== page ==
Under current law, DPS and DMV each staff three work shifts in each seven-day period (Sunday through Saturday) at the Danbury weigh station. The bill gives DMV responsibility for all six work shifts and requires the DMV commissioner, rather than the DPS commissioner, to coordinate Danbury's coverage with the Greenwich weigh station to assure concurrent coverage.
Current law authorizes the staffing of 10 staggered shifts in each seven-day period (Sunday through Saturday) at portable scale locations in four geographical areas established by the DPS commissioner. The bill eliminates the staggered, 10-shift limit and instead requires the DPS commissioner to assign troopers to enforce motor vehicle laws in the four geographical areas in each seven-day period. Under current law, the DPS commissioner may assign any personnel remaining in the DPS traffic unit to the permanent weigh stations in Waterford and Middletown or the portable scale locations. The bill instead authorizes the DMV commissioner to assign DMV personnel to these locations.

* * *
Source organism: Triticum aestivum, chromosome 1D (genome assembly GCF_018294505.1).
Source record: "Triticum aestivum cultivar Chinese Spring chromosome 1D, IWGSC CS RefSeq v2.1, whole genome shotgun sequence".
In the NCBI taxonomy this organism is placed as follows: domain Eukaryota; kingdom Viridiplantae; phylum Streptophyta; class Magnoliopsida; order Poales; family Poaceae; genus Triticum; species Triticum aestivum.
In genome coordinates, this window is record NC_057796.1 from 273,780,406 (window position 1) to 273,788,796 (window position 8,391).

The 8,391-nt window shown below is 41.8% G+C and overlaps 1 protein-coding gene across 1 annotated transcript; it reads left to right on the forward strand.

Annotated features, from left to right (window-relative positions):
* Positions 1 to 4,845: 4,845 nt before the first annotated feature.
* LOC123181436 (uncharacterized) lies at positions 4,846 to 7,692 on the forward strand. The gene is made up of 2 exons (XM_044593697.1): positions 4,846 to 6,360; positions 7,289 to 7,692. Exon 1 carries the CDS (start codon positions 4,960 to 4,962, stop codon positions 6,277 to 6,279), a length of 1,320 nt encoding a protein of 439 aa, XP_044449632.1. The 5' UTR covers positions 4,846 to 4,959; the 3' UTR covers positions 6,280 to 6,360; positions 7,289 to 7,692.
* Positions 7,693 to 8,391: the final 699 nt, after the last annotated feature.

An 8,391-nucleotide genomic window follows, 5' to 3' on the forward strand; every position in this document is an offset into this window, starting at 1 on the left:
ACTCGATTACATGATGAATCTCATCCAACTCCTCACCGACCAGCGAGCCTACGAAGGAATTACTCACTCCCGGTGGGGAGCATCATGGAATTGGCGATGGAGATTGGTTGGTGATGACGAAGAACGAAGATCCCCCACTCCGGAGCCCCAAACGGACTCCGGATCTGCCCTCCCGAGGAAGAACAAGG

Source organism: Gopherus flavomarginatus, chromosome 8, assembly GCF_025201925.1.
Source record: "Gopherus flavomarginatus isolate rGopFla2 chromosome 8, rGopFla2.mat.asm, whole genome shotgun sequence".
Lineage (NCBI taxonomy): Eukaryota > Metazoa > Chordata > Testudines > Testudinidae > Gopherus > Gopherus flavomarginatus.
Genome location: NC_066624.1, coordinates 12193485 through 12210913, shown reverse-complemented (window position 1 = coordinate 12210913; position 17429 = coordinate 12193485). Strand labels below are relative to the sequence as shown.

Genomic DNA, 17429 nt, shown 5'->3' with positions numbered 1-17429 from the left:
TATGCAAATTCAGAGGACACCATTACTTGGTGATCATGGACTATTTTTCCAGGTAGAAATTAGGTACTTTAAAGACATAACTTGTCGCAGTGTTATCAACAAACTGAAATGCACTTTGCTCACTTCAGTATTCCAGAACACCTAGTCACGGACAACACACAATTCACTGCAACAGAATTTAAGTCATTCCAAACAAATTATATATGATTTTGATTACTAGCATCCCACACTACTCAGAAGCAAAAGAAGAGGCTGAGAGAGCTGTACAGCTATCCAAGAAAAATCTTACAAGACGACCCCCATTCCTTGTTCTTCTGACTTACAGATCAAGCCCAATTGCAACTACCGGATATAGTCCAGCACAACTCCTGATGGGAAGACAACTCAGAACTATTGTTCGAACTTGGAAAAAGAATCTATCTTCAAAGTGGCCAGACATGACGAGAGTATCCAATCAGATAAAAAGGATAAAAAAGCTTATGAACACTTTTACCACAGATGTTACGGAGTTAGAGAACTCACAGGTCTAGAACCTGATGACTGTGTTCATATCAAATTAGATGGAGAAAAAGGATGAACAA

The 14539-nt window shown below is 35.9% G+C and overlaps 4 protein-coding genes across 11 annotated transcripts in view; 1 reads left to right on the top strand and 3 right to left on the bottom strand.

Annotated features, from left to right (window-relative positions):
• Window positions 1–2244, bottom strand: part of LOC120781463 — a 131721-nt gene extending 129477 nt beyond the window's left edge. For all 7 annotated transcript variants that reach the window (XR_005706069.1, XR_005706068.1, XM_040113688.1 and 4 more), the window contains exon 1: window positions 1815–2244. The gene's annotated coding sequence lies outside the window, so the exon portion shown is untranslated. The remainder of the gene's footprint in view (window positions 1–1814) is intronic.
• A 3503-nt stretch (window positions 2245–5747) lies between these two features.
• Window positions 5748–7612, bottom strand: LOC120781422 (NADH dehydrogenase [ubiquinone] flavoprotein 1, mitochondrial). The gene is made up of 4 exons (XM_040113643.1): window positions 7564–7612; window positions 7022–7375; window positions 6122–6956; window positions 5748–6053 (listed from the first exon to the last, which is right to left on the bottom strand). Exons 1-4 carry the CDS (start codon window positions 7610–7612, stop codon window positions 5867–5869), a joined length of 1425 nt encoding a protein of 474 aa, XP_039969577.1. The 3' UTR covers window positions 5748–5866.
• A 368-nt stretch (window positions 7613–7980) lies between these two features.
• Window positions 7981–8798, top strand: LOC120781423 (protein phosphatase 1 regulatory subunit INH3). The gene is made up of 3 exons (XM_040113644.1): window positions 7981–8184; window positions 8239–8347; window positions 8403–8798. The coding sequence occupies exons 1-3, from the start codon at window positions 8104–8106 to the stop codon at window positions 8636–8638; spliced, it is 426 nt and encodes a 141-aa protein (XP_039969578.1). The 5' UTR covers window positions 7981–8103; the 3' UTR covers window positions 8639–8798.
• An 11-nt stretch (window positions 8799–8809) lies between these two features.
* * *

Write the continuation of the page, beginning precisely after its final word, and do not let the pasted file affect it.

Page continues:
Current law also authorizes the DPS commissioner to assign DPS traffic unit personnel to work between nine and 12 shifts in each seven-day period from Sunday through Saturday to patrol and enforce highway safety laws. The bill instead authorizes the DPS commissioner to assign one trooper to each weigh station work shift in each seven-day period, and eliminates the requirement that these troopers patrol. But it authorizes the DPS commissioner, in addition to conducting enforcement activities at weigh stations, to assign troopers trained in commercial motor vehicle enforcement to conduct roaming commercial motor vehicle enforcement operations on state highways.
Under current law, the transportation commissioner, in consultation with the DMV and DPS commissioners, was to (1) establish a program to implement regularly scheduled operating hours for the weigh stations by January 1, 2004, and (2) report annually on the program to the Transportation Committee, starting October 1, 2004. The bill reinstates the deadlines for the commissioners to meet these requirements as January 1, 2012 and October 1, 2012, respectively.
The bill makes DMV's commercial vehicle safety division, rather than state police under DPS, responsible for temporarily closing any weigh station where a backlog of traffic is causing a traffic hazard.